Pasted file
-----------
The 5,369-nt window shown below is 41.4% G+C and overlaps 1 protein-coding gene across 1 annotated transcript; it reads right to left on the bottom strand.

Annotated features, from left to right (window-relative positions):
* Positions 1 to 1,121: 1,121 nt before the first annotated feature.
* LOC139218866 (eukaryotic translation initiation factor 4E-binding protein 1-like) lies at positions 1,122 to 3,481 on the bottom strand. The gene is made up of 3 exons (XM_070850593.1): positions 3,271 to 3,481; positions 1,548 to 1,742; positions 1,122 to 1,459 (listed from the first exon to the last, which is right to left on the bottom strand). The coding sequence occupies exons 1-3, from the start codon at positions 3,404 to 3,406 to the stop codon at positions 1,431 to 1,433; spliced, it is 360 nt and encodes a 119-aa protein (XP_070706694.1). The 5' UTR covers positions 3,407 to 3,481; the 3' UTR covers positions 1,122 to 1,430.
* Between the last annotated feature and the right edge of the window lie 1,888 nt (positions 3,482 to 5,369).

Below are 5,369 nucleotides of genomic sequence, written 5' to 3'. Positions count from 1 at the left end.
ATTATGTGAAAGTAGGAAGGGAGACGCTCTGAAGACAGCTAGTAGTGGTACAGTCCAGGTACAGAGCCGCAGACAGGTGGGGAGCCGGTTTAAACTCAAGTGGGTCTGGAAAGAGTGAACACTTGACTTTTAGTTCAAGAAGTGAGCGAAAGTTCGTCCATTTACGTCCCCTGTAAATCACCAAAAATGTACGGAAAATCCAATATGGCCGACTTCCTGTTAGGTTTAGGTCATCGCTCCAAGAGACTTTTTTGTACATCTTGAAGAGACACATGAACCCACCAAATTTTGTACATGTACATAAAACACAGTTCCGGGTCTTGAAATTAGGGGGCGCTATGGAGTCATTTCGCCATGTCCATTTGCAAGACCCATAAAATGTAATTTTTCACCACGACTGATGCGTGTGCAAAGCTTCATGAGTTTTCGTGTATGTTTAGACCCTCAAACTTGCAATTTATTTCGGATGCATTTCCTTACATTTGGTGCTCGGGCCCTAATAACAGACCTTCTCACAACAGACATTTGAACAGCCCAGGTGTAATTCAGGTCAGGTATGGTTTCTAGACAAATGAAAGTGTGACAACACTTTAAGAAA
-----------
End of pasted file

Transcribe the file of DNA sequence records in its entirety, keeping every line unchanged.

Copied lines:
The 5,369-nt window shown below is 41.4% G+C and overlaps 1 protein-coding gene across 1 annotated transcript; it reads right to left on the bottom strand.

Annotated features, from left to right (window-relative positions):
* Positions 1 to 1,121: 1,121 nt before the first annotated feature.
* LOC139218866 (eukaryotic translation initiation factor 4E-binding protein 1-like) lies at positions 1,122 to 3,481 on the bottom strand. The gene is made up of 3 exons (XM_070850593.1): positions 3,271 to 3,481; positions 1,548 to 1,742; positions 1,122 to 1,459 (listed from the first exon to the last, which is right to left on the bottom strand). The coding sequence occupies exons 1-3, from the start codon at positions 3,404 to 3,406 to the stop codon at positions 1,431 to 1,433; spliced, it is 360 nt and encodes a 119-aa protein (XP_070706694.1). The 5' UTR covers positions 3,407 to 3,481; the 3' UTR covers positions 1,122 to 1,430.
* Between the last annotated feature and the right edge of the window lie 1,888 nt (positions 3,482 to 5,369).

Below are 5,369 nucleotides of genomic sequence, written 5' to 3'. Positions count from 1 at the left end.
ATTATGTGAAAGTAGGAAGGGAGACGCTCTGAAGACAGCTAGTAGTGGTACAGTCCAGGTACAGAGCCGCAGACAGGTGGGGAGCCGGTTTAAACTCAAGTGGGTCTGGAAAGAGTGAACACTTGACTTTTAGTTCAAGAAGTGAGCGAAAGTTCGTCCATTTACGTCCCCTGTAAATCACCAAAAATGTACGGAAAATCCAATATGGCCGACTTCCTGTTAGGTTTAGGTCATCGCTCCAAGAGACTTTTTTGTACATCTTGAAGAGACACATGAACCCACCAAATTTTGTACATGTACATAAAACACAGTTCCGGGTCTTGAAATTAGGGGGCGCTATGGAGTCATTTCGCCATGTCCATTTGCAAGACCCATAAAATGTAATTTTTCACCACGACTGATGCGTGTGCAAAGCTTCATGAGTTTTCGTGTATGTTTAGACCCTCAAACTTGCAATTTATTTCGGATGCATTTCCTTACATTTGGTGCTCGGGCCCTAATAACAGACCTTCTCACAACAGACATTTGAACAGCCCAGGTGTAATTCAGGTCAGGTATGGTTTCTAGACAAATGAAAGTGTGACAACACTTTAAGAAA